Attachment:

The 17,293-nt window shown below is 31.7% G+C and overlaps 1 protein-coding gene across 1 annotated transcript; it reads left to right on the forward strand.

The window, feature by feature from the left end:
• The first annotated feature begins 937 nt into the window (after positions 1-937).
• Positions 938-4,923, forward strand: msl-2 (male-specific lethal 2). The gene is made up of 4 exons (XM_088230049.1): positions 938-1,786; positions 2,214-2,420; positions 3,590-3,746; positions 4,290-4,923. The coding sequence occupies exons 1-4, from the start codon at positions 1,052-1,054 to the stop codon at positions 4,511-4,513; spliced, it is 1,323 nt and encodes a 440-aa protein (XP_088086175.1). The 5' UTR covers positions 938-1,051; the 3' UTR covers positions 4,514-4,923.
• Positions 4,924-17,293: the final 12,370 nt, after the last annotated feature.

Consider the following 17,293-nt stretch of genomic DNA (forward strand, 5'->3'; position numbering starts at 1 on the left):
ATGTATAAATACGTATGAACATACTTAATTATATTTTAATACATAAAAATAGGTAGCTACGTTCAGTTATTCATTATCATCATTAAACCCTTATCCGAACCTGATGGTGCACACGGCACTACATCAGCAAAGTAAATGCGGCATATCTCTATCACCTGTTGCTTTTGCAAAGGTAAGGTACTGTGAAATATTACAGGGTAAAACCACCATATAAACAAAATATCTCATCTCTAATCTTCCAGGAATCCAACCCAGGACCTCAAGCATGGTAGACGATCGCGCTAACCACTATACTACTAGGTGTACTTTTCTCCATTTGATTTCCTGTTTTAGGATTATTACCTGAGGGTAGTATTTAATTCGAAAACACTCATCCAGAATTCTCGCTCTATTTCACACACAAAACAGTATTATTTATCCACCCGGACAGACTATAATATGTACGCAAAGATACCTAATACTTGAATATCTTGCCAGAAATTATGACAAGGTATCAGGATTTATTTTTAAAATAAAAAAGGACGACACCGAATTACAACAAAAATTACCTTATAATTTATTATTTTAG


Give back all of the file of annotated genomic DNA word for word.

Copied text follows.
The 17,293-nt window shown below is 31.7% G+C and overlaps 1 protein-coding gene across 1 annotated transcript; it reads left to right on the forward strand.

The window, feature by feature from the left end:
• The first annotated feature begins 937 nt into the window (after positions 1-937).
• Positions 938-4,923, forward strand: msl-2 (male-specific lethal 2). The gene is made up of 4 exons (XM_088230049.1): positions 938-1,786; positions 2,214-2,420; positions 3,590-3,746; positions 4,290-4,923. The coding sequence occupies exons 1-4, from the start codon at positions 1,052-1,054 to the stop codon at positions 4,511-4,513; spliced, it is 1,323 nt and encodes a 440-aa protein (XP_088086175.1). The 5' UTR covers positions 938-1,051; the 3' UTR covers positions 4,514-4,923.
• Positions 4,924-17,293: the final 12,370 nt, after the last annotated feature.

Consider the following 17,293-nt stretch of genomic DNA (forward strand, 5'->3'; position numbering starts at 1 on the left):
ATGTATAAATACGTATGAACATACTTAATTATATTTTAATACATAAAAATAGGTAGCTACGTTCAGTTATTCATTATCATCATTAAACCCTTATCCGAACCTGATGGTGCACACGGCACTACATCAGCAAAGTAAATGCGGCATATCTCTATCACCTGTTGCTTTTGCAAAGGTAAGGTACTGTGAAATATTACAGGGTAAAACCACCATATAAACAAAATATCTCATCTCTAATCTTCCAGGAATCCAACCCAGGACCTCAAGCATGGTAGACGATCGCGCTAACCACTATACTACTAGGTGTACTTTTCTCCATTTGATTTCCTGTTTTAGGATTATTACCTGAGGGTAGTATTTAATTCGAAAACACTCATCCAGAATTCTCGCTCTATTTCACACACAAAACAGTATTATTTATCCACCCGGACAGACTATAATATGTACGCAAAGATACCTAATACTTGAATATCTTGCCAGAAATTATGACAAGGTATCAGGATTTATTTTTAAAATAAAAAAGGACGACACCGAATTACAACAAAAATTACCTTATAATTTATTATTTTAG